Amy Arlund, an intensive care unit nurse in California, starts every overnight shift hoping her supervisors will give her a fresh N95 respirator.
“You are asked to reuse them for weeks on end,” Arlund, 45, told NBC News. “You have to justify to your manager repeatedly why you need a new one.”
Nearly 100 days after the World Health Organization declared the coronavirus outbreak a pandemic, health care workers across the country are still facing major shortages of personal protective equipment, or PPE, including crucial equipment such as masks, gowns, gloves and N95 respirators. Amid an alarming rise in coronavirus cases across the United States, the situation is especially dire at hospitals serving communities of color or patients on Medicaid, NBC News has found.
"The issue of PPE for health workers has not gone away," Dr. Mike Ryan, head of the WHO's Health Emergencies Program, said Wednesday at a news briefing.
A new study out of Wuhan, China, is finding that health care workers who were appropriately protected with PPE did not get infected, despite being exposed to the virus.
Arlund is all too familiar with the frightening results of the crisis: a nurse at her hospital, Kaiser Permanente Fresno Medical Center, died of COVID-19 at the end of May.
“She was exposed from a patient who was not properly isolated and she had no PPE on her floor,” she said. “She spent almost two months in our ICU being cared for by her co-workers and her own friends and she passed away.”
In a statement, a Kaiser Permanente spokesman said the hospital is using a combination of new and reused N95 masks. “Like all health care providers, we continue to experience shortages of PPE, including N95 masks. We are aggressively managing our supply chain and working with existing and new manufacturers to increase these supplies,” the statement read.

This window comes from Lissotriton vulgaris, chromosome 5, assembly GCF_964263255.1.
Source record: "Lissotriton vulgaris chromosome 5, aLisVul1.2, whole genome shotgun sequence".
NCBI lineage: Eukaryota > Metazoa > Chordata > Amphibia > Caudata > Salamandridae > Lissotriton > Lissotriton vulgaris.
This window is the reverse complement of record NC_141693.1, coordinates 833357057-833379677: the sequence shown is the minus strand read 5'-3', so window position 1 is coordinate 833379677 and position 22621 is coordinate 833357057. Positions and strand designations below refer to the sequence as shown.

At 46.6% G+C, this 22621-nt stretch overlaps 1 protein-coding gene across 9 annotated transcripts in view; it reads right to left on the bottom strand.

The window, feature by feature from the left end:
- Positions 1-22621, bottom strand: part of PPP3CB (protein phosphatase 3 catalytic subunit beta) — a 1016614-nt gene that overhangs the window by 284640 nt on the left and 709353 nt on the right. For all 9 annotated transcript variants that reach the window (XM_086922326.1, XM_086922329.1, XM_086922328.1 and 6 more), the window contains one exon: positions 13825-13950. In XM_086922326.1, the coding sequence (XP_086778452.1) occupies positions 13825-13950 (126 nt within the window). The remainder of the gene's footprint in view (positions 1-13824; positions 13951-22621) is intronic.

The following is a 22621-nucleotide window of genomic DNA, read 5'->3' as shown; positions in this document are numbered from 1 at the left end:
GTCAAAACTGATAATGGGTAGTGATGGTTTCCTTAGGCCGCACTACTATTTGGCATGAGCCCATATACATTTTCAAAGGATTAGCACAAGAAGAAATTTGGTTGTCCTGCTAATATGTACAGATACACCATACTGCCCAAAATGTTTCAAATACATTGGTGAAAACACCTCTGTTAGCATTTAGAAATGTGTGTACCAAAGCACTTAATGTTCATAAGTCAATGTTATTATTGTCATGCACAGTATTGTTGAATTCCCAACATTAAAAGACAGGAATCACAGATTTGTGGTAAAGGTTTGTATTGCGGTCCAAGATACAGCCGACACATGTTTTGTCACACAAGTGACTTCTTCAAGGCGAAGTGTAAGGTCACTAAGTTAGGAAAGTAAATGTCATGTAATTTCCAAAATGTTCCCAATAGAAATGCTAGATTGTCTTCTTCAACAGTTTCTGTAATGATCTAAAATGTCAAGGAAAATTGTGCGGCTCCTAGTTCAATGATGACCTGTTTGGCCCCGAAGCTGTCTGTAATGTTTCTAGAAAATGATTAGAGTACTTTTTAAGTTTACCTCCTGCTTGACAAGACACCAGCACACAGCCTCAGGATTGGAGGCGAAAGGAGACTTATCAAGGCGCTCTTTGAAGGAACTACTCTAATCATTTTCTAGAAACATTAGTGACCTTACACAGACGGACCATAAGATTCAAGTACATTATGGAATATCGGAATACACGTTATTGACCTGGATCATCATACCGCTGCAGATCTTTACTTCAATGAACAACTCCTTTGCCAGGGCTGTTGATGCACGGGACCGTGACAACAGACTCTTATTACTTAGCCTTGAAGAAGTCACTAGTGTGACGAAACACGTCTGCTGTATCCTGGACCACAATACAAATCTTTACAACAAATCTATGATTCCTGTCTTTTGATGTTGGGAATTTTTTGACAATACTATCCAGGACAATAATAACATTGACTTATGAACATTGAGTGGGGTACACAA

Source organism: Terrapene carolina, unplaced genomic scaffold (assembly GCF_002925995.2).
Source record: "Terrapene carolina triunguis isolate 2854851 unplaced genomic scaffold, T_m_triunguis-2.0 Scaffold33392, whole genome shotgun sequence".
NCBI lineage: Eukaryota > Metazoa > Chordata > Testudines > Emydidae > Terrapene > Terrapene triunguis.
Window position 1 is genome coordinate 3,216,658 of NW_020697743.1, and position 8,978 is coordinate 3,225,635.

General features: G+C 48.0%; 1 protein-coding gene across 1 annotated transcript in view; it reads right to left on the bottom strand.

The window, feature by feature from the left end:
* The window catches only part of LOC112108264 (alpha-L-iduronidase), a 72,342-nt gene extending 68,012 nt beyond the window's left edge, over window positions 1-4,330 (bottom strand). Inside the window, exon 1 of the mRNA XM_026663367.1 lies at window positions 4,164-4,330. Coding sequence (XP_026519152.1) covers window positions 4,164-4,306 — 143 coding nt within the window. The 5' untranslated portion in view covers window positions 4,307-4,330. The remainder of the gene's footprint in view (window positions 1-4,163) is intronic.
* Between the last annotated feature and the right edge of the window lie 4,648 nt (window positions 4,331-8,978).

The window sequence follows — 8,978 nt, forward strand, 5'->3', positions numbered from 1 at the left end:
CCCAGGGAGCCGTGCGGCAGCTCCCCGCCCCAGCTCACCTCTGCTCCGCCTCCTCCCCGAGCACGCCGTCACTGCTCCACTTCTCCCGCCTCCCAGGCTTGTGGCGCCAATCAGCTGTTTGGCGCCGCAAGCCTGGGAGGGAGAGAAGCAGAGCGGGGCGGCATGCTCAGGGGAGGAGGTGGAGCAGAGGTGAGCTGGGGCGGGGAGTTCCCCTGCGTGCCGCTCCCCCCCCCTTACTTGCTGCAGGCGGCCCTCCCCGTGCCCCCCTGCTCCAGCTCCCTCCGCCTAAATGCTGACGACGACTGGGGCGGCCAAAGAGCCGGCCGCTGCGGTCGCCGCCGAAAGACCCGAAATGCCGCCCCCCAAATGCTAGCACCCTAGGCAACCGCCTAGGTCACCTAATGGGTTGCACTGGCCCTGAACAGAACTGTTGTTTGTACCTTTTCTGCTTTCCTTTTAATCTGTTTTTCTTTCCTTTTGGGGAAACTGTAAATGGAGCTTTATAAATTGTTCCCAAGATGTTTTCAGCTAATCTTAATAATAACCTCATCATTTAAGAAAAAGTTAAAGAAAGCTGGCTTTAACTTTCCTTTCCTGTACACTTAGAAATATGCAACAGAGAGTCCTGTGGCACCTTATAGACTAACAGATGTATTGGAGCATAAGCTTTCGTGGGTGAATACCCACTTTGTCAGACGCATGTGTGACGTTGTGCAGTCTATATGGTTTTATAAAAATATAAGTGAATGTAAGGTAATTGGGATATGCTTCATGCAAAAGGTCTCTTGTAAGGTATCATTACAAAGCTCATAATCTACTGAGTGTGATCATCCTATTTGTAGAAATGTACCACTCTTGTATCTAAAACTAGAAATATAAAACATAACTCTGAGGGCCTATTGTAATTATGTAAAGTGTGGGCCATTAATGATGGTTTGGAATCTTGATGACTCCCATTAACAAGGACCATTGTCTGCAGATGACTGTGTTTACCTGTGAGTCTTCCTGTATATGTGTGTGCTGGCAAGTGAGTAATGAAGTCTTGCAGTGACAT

A recent survey by the American Nurses Association found that 79 percent of nurses were encouraged, or even required, to reuse PPE, and 59 percent said they felt unsafe doing so. The survey included more than 14,000 nurses from all 50 states.
What you end up doing is wearing the same gown for basically the whole shift.
In the early days of the pandemic, PPE shortages were affecting many major hospitals. But most of those larger facilities have now been able to replenish their supplies. Now, health care workers say it’s smaller safety net hospitals and nursing homes serving the most vulnerable communities that are still facing horrific shortages.
“They are populations that are on Medicaid or have poor access to care and face greater barriers,” said Dr. Garth Walker, an emergency room physician in Chicago, who also works with the Buehler Center for Health Policy and Economics. “The common theme is that safety net hospitals are getting less money.”